Monday, September 1, 2008

Ginger Ribs with Red Rice

My mother-in-law introduced me to red rice some 15 years ago... At the time, I came back home with 2 pounds of red rice and tried it different ways, using different ingredients like chicken shrimp, codfish, sausage and even sweet potato. This whole grain rice (sativa L specie) was carried to Brazil from Portugal, back in the XVI century. Some people call it Camargue rice, if grown in France. Even though it has been in our country for many years, just now it is gaining popularity with Slow Food.

This is my entry for The Royal Foodie Joust that has whole grain, citrus and ginger as the main ingredients.

For every cup rice, use 4 cups water. Soak the rice at least 2 hours before cooking.

Ingredients for the rice
2 cups red rice
1 teaspoon salt
1 onion, chopped
1 tablespoon garlic, chopped
8 cups water

Heat a large pan and sauté garlic and onion. Add rice, salt water and cook for about 45 minutes in low heat. After 30 minutes add the cooked ribs.

Ingredients for the ribs
2 pounds pork baby back ribs
Juice of 1 lime
1 tablespoon salt
1 large onion, chopped
1 tablespoon garlic, chopped
1 teaspoon ginger powder
2 tablespoons olive oil
Pepper to taste

1) Marinate baby ribs for 2 hours in lime juice, salt, pepper, onion, olive oil, garlic and ginger powder.

2) In a large pan or pressure cooker, add the meat without the marinade and brown lightly, adding a little more oil if necessary. Add the marinade, cover and cook in low heat for one hour or until meat is tender. Add water as needed, then allow water to dry at the end.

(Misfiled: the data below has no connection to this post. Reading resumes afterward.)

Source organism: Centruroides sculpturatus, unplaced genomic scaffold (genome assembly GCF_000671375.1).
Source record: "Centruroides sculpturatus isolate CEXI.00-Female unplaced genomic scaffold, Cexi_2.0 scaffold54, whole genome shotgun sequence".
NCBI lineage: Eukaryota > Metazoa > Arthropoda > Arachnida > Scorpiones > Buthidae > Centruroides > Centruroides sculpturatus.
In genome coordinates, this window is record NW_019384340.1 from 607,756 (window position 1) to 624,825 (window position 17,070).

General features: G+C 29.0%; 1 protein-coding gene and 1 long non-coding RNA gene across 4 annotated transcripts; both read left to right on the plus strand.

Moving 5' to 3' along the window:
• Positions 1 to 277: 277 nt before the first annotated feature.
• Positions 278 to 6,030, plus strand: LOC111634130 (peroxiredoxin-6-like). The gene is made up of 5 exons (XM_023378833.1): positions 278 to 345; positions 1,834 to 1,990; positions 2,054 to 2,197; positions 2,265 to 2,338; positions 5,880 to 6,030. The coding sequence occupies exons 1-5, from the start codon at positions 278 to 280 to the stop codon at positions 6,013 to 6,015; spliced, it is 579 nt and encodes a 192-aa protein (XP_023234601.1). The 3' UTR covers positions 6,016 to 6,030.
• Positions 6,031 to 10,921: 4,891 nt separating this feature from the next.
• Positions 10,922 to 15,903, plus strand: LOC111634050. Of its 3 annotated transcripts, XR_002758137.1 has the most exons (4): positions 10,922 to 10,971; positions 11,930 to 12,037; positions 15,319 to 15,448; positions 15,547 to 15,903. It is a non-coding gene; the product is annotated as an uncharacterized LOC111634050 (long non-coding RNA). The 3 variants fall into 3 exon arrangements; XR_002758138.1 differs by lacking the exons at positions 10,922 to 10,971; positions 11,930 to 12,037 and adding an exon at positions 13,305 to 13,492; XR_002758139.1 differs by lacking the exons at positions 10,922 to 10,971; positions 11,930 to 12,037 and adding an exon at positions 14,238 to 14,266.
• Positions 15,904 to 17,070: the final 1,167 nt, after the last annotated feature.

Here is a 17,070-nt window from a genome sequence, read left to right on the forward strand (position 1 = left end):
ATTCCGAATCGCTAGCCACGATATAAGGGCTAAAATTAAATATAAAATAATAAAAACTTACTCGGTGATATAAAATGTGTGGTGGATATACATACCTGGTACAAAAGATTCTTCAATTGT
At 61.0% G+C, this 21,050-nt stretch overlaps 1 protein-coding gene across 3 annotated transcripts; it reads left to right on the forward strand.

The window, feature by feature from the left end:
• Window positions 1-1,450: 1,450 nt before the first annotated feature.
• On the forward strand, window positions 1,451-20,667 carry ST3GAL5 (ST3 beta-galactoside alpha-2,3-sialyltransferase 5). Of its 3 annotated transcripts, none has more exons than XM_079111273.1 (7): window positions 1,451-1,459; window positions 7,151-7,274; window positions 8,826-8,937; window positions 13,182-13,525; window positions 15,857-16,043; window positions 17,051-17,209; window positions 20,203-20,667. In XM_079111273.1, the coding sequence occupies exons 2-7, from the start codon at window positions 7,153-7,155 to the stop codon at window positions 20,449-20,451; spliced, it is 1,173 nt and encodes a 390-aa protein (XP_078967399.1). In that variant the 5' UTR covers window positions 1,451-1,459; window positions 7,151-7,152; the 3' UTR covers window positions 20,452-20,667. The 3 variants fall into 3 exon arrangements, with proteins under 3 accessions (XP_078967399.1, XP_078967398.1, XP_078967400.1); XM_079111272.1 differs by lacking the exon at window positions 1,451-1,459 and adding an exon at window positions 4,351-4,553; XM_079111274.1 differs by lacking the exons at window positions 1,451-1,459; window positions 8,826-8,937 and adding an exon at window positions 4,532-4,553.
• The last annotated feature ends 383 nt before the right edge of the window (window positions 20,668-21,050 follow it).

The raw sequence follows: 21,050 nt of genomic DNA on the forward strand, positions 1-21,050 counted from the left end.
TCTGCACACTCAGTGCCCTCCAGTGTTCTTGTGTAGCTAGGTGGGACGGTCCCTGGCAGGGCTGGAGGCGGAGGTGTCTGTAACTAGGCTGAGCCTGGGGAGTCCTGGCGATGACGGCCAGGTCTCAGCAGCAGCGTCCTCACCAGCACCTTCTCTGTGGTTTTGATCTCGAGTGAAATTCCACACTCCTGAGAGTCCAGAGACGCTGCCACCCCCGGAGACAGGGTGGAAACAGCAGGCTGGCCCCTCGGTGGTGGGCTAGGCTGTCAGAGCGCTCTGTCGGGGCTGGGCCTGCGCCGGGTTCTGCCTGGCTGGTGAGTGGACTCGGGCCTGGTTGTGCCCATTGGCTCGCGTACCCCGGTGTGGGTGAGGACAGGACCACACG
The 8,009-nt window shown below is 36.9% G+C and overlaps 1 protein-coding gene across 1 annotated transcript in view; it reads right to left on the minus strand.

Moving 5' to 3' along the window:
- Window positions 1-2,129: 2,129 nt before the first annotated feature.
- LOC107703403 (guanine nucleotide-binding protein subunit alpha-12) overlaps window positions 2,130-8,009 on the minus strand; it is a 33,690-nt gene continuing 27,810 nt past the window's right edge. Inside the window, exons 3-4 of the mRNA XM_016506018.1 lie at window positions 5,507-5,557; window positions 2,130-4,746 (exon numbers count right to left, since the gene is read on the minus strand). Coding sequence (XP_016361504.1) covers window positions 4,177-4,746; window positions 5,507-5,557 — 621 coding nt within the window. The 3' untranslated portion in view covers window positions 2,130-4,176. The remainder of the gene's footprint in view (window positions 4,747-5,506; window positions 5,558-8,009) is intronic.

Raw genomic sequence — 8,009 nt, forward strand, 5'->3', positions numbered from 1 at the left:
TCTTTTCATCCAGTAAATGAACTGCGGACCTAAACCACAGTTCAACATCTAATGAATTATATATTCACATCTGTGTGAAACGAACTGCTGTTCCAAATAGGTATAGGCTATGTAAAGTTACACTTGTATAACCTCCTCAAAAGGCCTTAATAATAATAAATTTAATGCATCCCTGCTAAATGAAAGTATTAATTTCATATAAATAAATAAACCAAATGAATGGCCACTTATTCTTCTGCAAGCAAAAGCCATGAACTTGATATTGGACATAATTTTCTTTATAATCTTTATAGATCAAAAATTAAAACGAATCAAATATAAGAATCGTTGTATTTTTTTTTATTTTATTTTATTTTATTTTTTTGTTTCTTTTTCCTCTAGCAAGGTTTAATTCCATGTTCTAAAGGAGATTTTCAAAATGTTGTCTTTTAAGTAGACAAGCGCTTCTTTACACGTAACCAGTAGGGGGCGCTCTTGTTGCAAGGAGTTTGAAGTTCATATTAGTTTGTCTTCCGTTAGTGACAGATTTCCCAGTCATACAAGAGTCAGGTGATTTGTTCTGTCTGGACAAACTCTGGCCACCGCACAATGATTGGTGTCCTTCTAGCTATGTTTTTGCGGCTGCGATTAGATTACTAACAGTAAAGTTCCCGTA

3) Add the cooked rice to the meat, cook it for another 15 minutes. Serve warm.



5 comments:

kittie said...

I have never tried red rice - this is a lovely recipe to start with though!

Michael said...

Interesting recipe - anything with ribs is a hit with my 3 boys. Curious is the rice short, medium, or long grain? I've seen red rice (usually a sticky short grain) in our asian markets but I'm guessing your version is a little different? Do you sear then simmer the ribs in marinade? I usually grill ribs in style of eastern Carolina (brine, rub, slow grill, then lightly apply vinegar/tomato based sauce at end) which can take up to 3 days, so I'm excited to try yours. I am somewhat unfamiliar with Brazilian cooking other than having had some Churrasco at a county fair. Do you use much cilantro in Brazilian cooking? Was searching for Brazilian Jilo recipes when I came across your wonderful blog please post anything you may have using jilo (the green bitter eggplant) which is popular with Brazilians in Massachusetts (just received a batch and found out farmer behind my house is growing a plot of jilo). Was thinking of just tossing some into a curried stir fry. Thanks and look forward to trying some of your recipes

Cris said...

Hi Michael, thanks for visiting! I did not find a way to respond to your comment other than here, I'm sorry. I have recipes for jilo! Will try to make some, my brother always take them to churrascos. Ok, the rice is medium grain I'd say, and did you know it is also considered a pest? :-) Anyways, it is so good. Your friends must live close to Boston I suppose. Cilantro is not much used in my region as it is up in the Northeastern Brazil. The recipe for "moqueca" on my blog uses fresh cilantro. For the ribs, it is better if you cook adding water as needed, then let the water dry at the end and you will have wonderful ribs. Sometimes I use a pressure cooker, and then it goes faster. Check for tenderness ok, they almost fall off the bones... Enjoy!

Paz said...

Another tasty-looking dish. I've never had red rice before. I'll have to look for it now.

Paz

JennDZ - The Leftover Queen said...

Very nice Cris! I would love to try that rice...and the ribs! I just had Thai purple rice the other day which was great!